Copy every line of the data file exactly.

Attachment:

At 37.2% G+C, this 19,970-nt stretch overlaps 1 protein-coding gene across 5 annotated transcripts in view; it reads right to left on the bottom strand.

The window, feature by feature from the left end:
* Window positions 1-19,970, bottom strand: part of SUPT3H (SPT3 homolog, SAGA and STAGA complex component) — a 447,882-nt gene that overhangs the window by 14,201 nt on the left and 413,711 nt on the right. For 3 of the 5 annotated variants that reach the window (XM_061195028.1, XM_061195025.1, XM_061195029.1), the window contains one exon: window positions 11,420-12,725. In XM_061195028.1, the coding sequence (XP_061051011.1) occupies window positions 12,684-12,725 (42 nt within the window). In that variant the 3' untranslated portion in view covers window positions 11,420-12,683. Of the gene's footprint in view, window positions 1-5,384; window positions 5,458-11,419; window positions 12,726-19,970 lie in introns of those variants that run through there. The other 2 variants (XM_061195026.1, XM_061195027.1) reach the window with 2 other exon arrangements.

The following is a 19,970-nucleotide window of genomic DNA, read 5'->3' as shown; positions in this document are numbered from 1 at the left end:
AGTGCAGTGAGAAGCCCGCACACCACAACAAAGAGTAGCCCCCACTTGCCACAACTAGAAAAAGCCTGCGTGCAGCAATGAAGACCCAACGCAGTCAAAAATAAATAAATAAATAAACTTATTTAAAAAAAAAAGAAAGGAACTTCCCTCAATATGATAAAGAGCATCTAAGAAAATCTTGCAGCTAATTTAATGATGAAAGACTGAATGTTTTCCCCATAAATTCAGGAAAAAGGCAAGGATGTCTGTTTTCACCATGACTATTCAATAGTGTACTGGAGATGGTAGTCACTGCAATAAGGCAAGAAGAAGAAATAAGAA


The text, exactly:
At 37.2% G+C, this 19,970-nt stretch overlaps 1 protein-coding gene across 5 annotated transcripts in view; it reads right to left on the bottom strand.

The window, feature by feature from the left end:
* Window positions 1-19,970, bottom strand: part of SUPT3H (SPT3 homolog, SAGA and STAGA complex component) — a 447,882-nt gene that overhangs the window by 14,201 nt on the left and 413,711 nt on the right. For 3 of the 5 annotated variants that reach the window (XM_061195028.1, XM_061195025.1, XM_061195029.1), the window contains one exon: window positions 11,420-12,725. In XM_061195028.1, the coding sequence (XP_061051011.1) occupies window positions 12,684-12,725 (42 nt within the window). In that variant the 3' untranslated portion in view covers window positions 11,420-12,683. Of the gene's footprint in view, window positions 1-5,384; window positions 5,458-11,419; window positions 12,726-19,970 lie in introns of those variants that run through there. The other 2 variants (XM_061195026.1, XM_061195027.1) reach the window with 2 other exon arrangements.

The following is a 19,970-nucleotide window of genomic DNA, read 5'->3' as shown; positions in this document are numbered from 1 at the left end:
AGTGCAGTGAGAAGCCCGCACACCACAACAAAGAGTAGCCCCCACTTGCCACAACTAGAAAAAGCCTGCGTGCAGCAATGAAGACCCAACGCAGTCAAAAATAAATAAATAAATAAACTTATTTAAAAAAAAAAGAAAGGAACTTCCCTCAATATGATAAAGAGCATCTAAGAAAATCTTGCAGCTAATTTAATGATGAAAGACTGAATGTTTTCCCCATAAATTCAGGAAAAAGGCAAGGATGTCTGTTTTCACCATGACTATTCAATAGTGTACTGGAGATGGTAGTCACTGCAATAAGGCAAGAAGAAGAAATAAGAA